E. Y. Rha, D. H. Kim, H. Kwon, and S.-N. Jung, "Morel-lavallee lesion in children," World Journal of Emergency Surgery, vol. 8, no. 1, article no. 60, 2013.
 J. M. Mellado, L. Perez Del Palomar, L. Diaz, A. Ramos, and A. Sauri, "Long-standing Morel-Lavallee Lesions of the trochanteric region and proximal thigh: MRI features in five patients," American Journal of Roentgenology, vol. 182, no. 5, pp. 1289-1294, 2004.
 J. M. Mellado and J. T. Bencardino, "Morel-Lavallee lesion: review with emphasis on MR imaging," Magnetic Resonance Imaging Clinics of North America, vol. 13, no. 4, pp. 775-782, 2005.
 D. Christian, H. A. Leland, W. Osias, S. Eberlin, and L. Howell, "Delayed presentation of a chronic Morel-Lavallee Lesion," Journal of Radiology Case Reports, vol. 10, no. 7, pp. 30-39,2016.
 V. Luta, A. Enache, and C. Costea, "Posttraumatic MorelLavallee seroma--clinic and forensic implications," Romanian Journal of Legal Medicine, vol. 18, no. 1, pp. 31-36, 2010.
 S.-W. Kim, S.-G. Roh, N.-H. Lee, and K.-M. Yang, "Clinical experience of morel-lavallee syndrome," Archives of Plastic Surgery, vol. 42, no. 1, pp. 91-93, 2015.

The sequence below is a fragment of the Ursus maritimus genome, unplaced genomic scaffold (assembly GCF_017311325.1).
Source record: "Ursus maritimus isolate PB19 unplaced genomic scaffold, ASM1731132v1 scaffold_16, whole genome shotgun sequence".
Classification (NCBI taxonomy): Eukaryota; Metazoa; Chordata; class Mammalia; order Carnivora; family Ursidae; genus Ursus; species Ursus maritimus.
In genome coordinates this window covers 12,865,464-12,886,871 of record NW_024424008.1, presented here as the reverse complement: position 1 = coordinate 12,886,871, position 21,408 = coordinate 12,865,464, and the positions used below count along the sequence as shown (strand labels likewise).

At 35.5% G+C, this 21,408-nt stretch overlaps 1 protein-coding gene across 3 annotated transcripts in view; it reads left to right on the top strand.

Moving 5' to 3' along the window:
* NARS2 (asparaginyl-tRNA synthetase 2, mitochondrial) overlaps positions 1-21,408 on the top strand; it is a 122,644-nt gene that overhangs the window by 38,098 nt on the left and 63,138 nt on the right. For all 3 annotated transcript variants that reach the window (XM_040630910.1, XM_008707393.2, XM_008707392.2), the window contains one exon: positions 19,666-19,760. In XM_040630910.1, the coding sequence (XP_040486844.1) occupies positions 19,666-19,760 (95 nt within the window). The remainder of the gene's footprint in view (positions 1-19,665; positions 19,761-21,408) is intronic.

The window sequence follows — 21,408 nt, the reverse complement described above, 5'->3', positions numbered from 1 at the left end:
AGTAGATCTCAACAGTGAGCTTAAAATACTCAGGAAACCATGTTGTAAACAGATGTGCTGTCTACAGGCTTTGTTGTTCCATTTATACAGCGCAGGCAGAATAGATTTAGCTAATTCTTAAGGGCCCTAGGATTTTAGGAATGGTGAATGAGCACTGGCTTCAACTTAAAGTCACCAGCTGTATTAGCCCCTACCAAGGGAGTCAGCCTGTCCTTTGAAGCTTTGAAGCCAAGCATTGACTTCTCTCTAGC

S. Kumar and S. Kumar, "Morel-Lavallee lesion in distal thigh: a case report," Journal of Clinical Orthopaedics and Trauma, vol. 5, no. 3, pp. 161-166, 2014.
 D. A. Carlson, J. Simmons, W. Sando, T. Weber, and B. Clements, "Morel-Lavalee lesions treated with debridement and meticulous dead space closure: surgical technique," Journal of Orthopaedic Trauma, vol. 21, no. 2, pp. 140-144, 2007.
 A. Kalaci, S. Karazincir, and A. N. Yanat, "Long-standing MorelLavalleee lesion of the thigh simulating a neoplasm," Clinical Imaging, vol. 31, no. 4, pp. 287-291, 2007.
 L. Mir, Y. Mir, and A. M. Novell, "Repair of necrotic cutaneous lesions, secondary to tangential traumatism over detachable zones," Plastic and Reconstructive Surgery, vol. 6, no. 4, pp. 264-274,1950.
 S. Luria, A. Yaakov, W. Yoram, L. Meir, and A. Peyser, "Talc sclerodhesis of persistent Morel-Lavallee lesions (posttraumatic pseudocysts): case report of 4 patients," Journal of Orthopaedic Trauma, vol. 20, no. 6, pp. 435-438, 2006.